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Will Court and Legislative Delays Threaten CA’s Solitary Confinement Limits?

Advocates say the settlement and the ensuing monitoring have resulted in significant changes even beyond California.

Arthur (a solitary survivor), Dolores Canales, Arthur's wife Jennifer and Dolores's husband Jack Morris take part in a lobbying day in Sacramento, California, on September 7, 2023.

The movement against prolonged solitary confinement in California is facing new challenges on two different fronts.

First, on August 24, a three-judge panel handed down a ruling ending a federal magistrate’s ability to monitor and limit California’s use of prolonged solitary confinement. However, prisoners’ rights advocates aren’t giving up – they appealed the ruling and continued pressing lawmakers to pass the Mandela Act, limiting isolation to no more than 15 days.

The California State Assembly had passed the bill by 56 to 16 in May and the California State Senate by 21 to 12 in mid-September.

Less than one month after the court ruling, however, on September 13, Assemblymember Chris Holden, the bill’s sponsor, agreed to hold (delay) the bill in the final days of the 2023 legislative session. It had faced sharp opposition from law enforcement. Last year, California governor Gavin Newsom had vetoed a similar measure directing the state’s prison system to draft regulations instead.

A Landmark Settlement Limited Solitary

In 2015, the California Department of Corrections and Rehabilitation (CDCR) settled Ashker v. Governor of California, a class-action lawsuit challenging the use of indefinite solitary. Until then, California prisons had placed those accused of gang affiliation into security housing units (or SHU) for an indeterminate period of time. These accusations, or Security Threat Group (STG) validations as they are called in the prison system, often relied on confidential informants and circumstantial evidence, such as reading materials, drawings, tattoos or associations with others. Until 2012, the only ways out of the SHU were to debrief (inform on other alleged gang affiliates), parole or die.

The California prison system does not use the term solitary confinement. Instead, prison officials call the practice restricted housing. But in the SHU, people were confined to windowless cells for at least 23 hours each day. When they were allowed out of their cells — for a shower, a visit separated by glass or an hour of recreation alone in an exercise pen — they were handcuffed and ankle chained.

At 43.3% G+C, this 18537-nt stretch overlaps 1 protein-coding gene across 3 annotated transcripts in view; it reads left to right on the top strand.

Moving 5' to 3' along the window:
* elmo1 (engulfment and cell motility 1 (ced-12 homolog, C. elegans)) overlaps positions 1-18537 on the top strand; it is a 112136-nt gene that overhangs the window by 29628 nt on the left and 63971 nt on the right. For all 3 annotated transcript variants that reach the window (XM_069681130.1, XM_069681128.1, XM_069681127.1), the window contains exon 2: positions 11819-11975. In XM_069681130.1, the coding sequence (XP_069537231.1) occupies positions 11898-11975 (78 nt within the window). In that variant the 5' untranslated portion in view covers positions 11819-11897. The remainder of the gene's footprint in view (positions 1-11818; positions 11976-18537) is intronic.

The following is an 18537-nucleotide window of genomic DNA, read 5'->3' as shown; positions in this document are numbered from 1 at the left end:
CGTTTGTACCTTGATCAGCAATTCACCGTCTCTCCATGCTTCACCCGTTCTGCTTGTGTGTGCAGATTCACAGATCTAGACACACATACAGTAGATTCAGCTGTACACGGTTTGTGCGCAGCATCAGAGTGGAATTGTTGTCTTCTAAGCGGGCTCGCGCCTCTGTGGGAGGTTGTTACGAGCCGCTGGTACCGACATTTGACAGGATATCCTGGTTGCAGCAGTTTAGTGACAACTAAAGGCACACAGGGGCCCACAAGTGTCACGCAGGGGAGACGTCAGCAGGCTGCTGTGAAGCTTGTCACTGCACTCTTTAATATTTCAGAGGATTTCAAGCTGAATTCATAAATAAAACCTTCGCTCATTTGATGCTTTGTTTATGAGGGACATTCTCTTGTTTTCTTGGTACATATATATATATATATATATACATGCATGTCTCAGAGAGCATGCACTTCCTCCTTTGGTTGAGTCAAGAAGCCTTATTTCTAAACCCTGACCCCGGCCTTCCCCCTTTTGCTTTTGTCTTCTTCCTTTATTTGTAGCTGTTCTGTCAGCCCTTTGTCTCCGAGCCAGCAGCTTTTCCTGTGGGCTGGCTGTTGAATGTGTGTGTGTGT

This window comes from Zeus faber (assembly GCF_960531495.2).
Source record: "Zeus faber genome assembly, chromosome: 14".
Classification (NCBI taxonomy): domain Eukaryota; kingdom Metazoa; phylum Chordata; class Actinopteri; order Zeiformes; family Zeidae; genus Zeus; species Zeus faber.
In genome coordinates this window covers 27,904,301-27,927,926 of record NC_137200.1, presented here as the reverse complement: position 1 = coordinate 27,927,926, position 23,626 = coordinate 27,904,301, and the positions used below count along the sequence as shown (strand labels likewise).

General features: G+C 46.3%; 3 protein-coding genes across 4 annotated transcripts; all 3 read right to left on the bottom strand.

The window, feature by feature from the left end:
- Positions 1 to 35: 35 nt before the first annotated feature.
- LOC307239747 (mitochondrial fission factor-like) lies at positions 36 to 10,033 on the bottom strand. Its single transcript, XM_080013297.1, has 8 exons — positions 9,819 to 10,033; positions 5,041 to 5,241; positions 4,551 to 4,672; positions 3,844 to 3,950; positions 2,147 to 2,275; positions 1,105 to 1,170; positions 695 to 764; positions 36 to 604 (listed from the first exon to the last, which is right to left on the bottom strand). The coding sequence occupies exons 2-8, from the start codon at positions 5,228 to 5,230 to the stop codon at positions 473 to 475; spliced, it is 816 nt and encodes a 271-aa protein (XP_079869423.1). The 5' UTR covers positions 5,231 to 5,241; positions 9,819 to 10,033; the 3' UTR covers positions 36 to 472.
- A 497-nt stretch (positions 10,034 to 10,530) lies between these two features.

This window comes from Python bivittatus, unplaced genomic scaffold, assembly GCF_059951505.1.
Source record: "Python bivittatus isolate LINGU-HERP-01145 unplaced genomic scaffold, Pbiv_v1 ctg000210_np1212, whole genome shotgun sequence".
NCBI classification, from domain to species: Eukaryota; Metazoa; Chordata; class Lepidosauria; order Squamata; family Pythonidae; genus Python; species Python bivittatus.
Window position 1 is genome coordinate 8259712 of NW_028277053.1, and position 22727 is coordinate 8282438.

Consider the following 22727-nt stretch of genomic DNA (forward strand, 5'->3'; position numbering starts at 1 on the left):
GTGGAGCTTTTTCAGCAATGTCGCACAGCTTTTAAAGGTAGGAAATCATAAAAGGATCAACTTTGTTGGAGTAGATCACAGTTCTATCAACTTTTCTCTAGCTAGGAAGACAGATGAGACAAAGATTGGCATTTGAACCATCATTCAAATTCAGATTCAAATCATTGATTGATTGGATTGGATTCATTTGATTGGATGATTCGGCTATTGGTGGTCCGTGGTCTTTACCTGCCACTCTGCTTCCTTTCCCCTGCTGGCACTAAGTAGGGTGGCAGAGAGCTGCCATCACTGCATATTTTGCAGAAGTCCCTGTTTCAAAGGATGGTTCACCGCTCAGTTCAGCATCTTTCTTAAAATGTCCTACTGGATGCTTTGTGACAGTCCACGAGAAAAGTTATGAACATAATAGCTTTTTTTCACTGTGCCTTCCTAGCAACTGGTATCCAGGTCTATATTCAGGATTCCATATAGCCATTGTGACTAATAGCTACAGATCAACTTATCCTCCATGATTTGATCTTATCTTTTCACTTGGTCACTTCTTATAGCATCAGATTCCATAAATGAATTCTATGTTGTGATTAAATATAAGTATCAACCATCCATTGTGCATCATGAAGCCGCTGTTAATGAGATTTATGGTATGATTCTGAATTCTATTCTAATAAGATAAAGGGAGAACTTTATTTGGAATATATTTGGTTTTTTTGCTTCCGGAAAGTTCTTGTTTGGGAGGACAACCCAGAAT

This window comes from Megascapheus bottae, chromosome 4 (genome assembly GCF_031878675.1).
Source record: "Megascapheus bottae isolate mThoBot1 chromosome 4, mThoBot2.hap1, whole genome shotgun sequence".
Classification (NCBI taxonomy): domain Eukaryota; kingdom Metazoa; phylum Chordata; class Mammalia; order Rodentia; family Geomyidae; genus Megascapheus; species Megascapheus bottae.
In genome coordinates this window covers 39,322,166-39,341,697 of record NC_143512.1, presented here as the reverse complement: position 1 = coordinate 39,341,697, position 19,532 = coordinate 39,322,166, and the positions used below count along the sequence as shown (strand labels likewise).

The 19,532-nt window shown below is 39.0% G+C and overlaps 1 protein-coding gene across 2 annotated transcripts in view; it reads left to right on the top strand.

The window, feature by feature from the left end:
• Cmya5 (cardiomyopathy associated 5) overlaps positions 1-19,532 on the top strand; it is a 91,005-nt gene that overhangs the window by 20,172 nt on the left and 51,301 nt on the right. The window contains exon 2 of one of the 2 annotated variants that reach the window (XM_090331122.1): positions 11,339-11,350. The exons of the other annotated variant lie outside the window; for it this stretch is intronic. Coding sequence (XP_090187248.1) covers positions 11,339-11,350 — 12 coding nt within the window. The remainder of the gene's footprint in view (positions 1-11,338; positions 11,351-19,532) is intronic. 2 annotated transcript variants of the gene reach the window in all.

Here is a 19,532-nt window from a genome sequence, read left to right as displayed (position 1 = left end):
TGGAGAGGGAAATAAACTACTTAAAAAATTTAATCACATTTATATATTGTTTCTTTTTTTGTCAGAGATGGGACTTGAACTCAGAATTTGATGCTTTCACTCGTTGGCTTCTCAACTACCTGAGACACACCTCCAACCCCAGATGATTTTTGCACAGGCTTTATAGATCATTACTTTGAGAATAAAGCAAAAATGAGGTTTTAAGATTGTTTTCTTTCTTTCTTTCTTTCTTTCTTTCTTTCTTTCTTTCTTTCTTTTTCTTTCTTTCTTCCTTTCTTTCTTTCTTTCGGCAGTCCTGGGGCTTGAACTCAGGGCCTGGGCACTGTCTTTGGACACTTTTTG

By 2015, more than 500 people had been isolated in the SHU for more than a decade. Seventy-eight people, including lead plaintiff Todd Ashker, had spent more than 20 years in isolation. Many were in Pelican Bay State Prison, a super-max prison near the Oregon border, and far from their families and communities.

That settlement changed the ways in which California prisons utilized solitary confinement. Hailed as a “landmark settlement” by advocates, family members and those in solitary units, it came after a class-action lawsuit, years of protests and three mass hunger strikes that rocked the state prison system.

The Ashker settlement stipulated that those who have spent 10 or more years in the SHU would be reviewed and placed in general population or a newly created restrictive custody general population unit, which was not to mimic solitary. Those who had spent the longest time in the SHU would be reviewed first.

The settlement also prohibited the CDCR from placing people in the SHU based solely on alleged gang affiliation and from indeterminate SHU placements, a prohibition that was codified into the agency’s regulations. It also limited an individual’s time in Pelican Bay’s SHU to five years. Finally, the settlement included at least two years of compliance monitoring by federal Judge Claudia Wilken. That oversight has now stretched to eight years.